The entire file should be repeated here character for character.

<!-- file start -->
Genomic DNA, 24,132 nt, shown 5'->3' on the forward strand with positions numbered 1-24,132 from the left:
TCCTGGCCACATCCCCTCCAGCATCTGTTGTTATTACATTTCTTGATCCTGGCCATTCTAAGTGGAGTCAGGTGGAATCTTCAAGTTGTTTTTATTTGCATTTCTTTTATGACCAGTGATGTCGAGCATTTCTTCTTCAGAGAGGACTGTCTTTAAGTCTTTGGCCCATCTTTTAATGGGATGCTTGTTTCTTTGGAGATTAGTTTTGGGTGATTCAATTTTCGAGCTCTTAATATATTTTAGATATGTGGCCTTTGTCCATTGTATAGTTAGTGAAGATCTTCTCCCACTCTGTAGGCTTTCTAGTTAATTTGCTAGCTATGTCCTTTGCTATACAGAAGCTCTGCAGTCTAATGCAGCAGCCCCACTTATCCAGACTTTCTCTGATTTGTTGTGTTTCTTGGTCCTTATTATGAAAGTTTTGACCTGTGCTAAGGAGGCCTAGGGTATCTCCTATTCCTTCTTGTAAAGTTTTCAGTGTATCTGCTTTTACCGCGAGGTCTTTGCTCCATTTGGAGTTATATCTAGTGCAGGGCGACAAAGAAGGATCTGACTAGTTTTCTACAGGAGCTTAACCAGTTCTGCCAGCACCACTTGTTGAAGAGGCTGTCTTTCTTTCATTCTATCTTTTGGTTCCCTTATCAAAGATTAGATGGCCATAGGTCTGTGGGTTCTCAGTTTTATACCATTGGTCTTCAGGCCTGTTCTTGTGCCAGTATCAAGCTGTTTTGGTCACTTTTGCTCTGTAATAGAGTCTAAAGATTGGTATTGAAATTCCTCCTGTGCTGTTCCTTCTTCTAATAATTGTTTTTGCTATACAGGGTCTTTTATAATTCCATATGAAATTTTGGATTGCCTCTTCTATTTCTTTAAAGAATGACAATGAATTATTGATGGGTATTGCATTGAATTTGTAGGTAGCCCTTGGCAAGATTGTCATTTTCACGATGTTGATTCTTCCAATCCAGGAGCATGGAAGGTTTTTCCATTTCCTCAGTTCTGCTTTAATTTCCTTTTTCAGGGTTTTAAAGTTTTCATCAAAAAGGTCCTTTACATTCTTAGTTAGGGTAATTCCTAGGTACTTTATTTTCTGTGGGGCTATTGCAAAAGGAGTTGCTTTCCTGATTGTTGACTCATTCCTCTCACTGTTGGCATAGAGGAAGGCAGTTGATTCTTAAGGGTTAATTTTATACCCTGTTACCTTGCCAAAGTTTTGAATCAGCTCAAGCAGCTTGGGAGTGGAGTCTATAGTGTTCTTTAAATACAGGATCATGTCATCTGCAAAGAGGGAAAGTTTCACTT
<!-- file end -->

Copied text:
Genomic DNA, 24,132 nt, shown 5'->3' on the forward strand with positions numbered 1-24,132 from the left:
TCCTGGCCACATCCCCTCCAGCATCTGTTGTTATTACATTTCTTGATCCTGGCCATTCTAAGTGGAGTCAGGTGGAATCTTCAAGTTGTTTTTATTTGCATTTCTTTTATGACCAGTGATGTCGAGCATTTCTTCTTCAGAGAGGACTGTCTTTAAGTCTTTGGCCCATCTTTTAATGGGATGCTTGTTTCTTTGGAGATTAGTTTTGGGTGATTCAATTTTCGAGCTCTTAATATATTTTAGATATGTGGCCTTTGTCCATTGTATAGTTAGTGAAGATCTTCTCCCACTCTGTAGGCTTTCTAGTTAATTTGCTAGCTATGTCCTTTGCTATACAGAAGCTCTGCAGTCTAATGCAGCAGCCCCACTTATCCAGACTTTCTCTGATTTGTTGTGTTTCTTGGTCCTTATTATGAAAGTTTTGACCTGTGCTAAGGAGGCCTAGGGTATCTCCTATTCCTTCTTGTAAAGTTTTCAGTGTATCTGCTTTTACCGCGAGGTCTTTGCTCCATTTGGAGTTATATCTAGTGCAGGGCGACAAAGAAGGATCTGACTAGTTTTCTACAGGAGCTTAACCAGTTCTGCCAGCACCACTTGTTGAAGAGGCTGTCTTTCTTTCATTCTATCTTTTGGTTCCCTTATCAAAGATTAGATGGCCATAGGTCTGTGGGTTCTCAGTTTTATACCATTGGTCTTCAGGCCTGTTCTTGTGCCAGTATCAAGCTGTTTTGGTCACTTTTGCTCTGTAATAGAGTCTAAAGATTGGTATTGAAATTCCTCCTGTGCTGTTCCTTCTTCTAATAATTGTTTTTGCTATACAGGGTCTTTTATAATTCCATATGAAATTTTGGATTGCCTCTTCTATTTCTTTAAAGAATGACAATGAATTATTGATGGGTATTGCATTGAATTTGTAGGTAGCCCTTGGCAAGATTGTCATTTTCACGATGTTGATTCTTCCAATCCAGGAGCATGGAAGGTTTTTCCATTTCCTCAGTTCTGCTTTAATTTCCTTTTTCAGGGTTTTAAAGTTTTCATCAAAAAGGTCCTTTACATTCTTAGTTAGGGTAATTCCTAGGTACTTTATTTTCTGTGGGGCTATTGCAAAAGGAGTTGCTTTCCTGATTGTTGACTCATTCCTCTCACTGTTGGCATAGAGGAAGGCAGTTGATTCTTAAGGGTTAATTTTATACCCTGTTACCTTGCCAAAGTTTTGAATCAGCTCAAGCAGCTTGGGAGTGGAGTCTATAGTGTTCTTTAAATACAGGATCATGTCATCTGCAAAGAGGGAAAGTTTCACTT